EVA is recognised as substantially outperforming its competing performance related measures. As the measure of EVA indicates and highlights to managers any potential under performing assets, in which the firma capital may be uneconomically distributed. This obviously makes it a good measure. There have been a great many advantages both to the managers and investors since the development of EVA as firm’s economic positions have improved dramatically consequently meaning that the shareholder’s wealth has also increased.
EVA has two main features in its underlying principles these are: “The primary financial objective of any company should be to maximise its wealth of its shareholders,” and “The value of the company depends on the extent to which investors expect future profits to exceed or fall short of the cost of capital.” (Taken from www.sternstewart.com) If a firm can achieve these two principles then the firm’s market value will increase as a result. If the EVA value stops increasing then the market value as a follow on would also remain constant, all other factors remaining constant.
The EVA measure is a very simple concept to understand as it incorporates both the operating profits and the capital investment charge, providing one explanation for its high success rate with managers. As the calculations are simplistic any confusion between individuals within a company are minimised. This makes it more likely that the manager will execute the calculations in the first place and increase the firm’s income. The idea of issuing shares for the employees in that particular firm also acts as a greater incentive to work well and produce a better organised and highly successful firm as they are personally concerned and would benefit from its success.
However, there are also a few downfalls to a firm relying on the use of EVA as its only measurement system. Namely, any future cash flows cannot be predicted as only the current cash flow is taken into consideration, these means that certain types of managers may be at risk. The system is only really useful for quick pay back projects so people wanting to take on a more long-term one would be at a disadvantage, as they would in effect be working blindly.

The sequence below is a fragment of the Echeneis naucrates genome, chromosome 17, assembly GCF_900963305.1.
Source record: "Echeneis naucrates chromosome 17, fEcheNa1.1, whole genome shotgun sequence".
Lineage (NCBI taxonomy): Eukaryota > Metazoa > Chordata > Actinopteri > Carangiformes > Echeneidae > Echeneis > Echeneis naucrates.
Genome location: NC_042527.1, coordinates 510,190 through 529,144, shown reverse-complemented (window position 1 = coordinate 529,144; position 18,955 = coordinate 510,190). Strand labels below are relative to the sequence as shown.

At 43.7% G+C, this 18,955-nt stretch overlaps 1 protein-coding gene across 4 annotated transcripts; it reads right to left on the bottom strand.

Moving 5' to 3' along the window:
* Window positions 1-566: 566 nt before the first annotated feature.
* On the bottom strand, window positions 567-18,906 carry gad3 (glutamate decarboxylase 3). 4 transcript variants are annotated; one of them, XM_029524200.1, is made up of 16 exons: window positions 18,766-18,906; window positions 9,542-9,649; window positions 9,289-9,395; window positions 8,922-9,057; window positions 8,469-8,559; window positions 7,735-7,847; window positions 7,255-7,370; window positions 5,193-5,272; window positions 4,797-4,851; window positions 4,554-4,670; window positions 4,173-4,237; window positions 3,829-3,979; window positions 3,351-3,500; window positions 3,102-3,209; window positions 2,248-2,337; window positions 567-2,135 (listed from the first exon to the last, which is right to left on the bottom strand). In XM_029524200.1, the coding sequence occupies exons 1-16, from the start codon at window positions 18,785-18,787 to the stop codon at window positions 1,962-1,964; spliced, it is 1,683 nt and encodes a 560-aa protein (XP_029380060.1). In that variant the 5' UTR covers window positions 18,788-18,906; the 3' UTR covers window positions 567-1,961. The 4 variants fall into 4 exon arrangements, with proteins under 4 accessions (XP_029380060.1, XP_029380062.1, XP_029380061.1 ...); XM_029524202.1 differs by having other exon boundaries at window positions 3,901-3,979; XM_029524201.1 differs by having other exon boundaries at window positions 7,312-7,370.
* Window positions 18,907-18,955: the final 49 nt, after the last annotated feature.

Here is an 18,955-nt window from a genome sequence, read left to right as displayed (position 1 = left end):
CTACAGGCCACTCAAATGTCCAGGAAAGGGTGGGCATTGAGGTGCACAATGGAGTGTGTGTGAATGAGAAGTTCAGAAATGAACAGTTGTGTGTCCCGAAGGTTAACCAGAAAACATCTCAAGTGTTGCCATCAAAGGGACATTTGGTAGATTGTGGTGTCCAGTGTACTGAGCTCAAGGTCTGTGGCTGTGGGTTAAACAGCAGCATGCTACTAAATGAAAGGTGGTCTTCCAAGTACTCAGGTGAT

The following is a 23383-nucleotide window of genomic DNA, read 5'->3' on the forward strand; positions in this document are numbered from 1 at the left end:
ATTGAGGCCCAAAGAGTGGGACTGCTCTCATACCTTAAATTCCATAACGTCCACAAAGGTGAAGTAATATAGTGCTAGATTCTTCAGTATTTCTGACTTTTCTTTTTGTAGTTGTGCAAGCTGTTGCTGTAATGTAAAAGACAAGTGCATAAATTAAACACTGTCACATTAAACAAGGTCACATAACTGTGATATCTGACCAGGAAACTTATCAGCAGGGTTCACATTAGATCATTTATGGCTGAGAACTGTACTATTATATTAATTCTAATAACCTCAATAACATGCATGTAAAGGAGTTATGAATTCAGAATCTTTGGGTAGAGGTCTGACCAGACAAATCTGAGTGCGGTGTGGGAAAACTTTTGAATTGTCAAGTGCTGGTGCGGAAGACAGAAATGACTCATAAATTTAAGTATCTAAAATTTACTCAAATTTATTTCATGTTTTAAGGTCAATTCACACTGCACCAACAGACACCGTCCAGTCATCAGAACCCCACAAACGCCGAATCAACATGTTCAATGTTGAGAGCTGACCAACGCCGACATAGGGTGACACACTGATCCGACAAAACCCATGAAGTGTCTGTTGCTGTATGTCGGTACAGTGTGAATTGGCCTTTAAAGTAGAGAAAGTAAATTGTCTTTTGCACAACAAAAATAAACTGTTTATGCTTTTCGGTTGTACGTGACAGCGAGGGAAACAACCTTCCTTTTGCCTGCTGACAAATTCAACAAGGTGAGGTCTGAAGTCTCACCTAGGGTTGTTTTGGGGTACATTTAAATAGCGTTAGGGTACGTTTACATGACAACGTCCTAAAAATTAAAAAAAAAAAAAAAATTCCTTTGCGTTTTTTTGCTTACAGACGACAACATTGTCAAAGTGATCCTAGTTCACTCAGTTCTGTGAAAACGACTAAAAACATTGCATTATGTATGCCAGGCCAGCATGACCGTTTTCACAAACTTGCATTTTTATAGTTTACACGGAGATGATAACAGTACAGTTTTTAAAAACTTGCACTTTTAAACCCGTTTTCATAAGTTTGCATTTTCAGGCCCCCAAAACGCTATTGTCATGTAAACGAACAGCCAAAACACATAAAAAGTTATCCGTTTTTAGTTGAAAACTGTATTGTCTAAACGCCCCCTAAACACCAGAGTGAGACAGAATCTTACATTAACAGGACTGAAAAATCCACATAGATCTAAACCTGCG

The EVA measurement system acts as a good way for prospective shareholders to assess whether it is worth investing in a particular company or not. For example, GlaxoSmithKline PLC has an EVA value of 5,061,506,912 whilst the EVA value for Vodafone Airtouch PLC is merely -13,371,636,840 (figures taken from www.cbsmarketwatch.com ). If you were to compare these two figures as a reflection upon the companies Vodafone would be a bad company to invest in. As Howard Shultz the CEO of Starbucks said “The aim of a good CEO is to always deliver more than you promise, otherwise they kick you out”
In conclusion, EVA is a very useful “TOOL” for both investors and management alike, but it is only a tool and for maximum results it must be used in conjunction with other methods and systems to create the most valid long-term and short term delivery of value to stock holders/investors. It is no good to implement a system to meshed performance or ROI ext if the fundamentals of the firm are unstable. As Warren Buffet famously says “I only invest in a company if its fundamentals are sound, I always said thoughts dot com firms would go belly up, they invented loads of different performance meshed for investors but in the end there were no fundamentals”
1: Ray Krock, Girding it out, p167
2: Brealey Myers, McGraw Hill, 7th edition, p322, p325, p323 www.sternstewart.com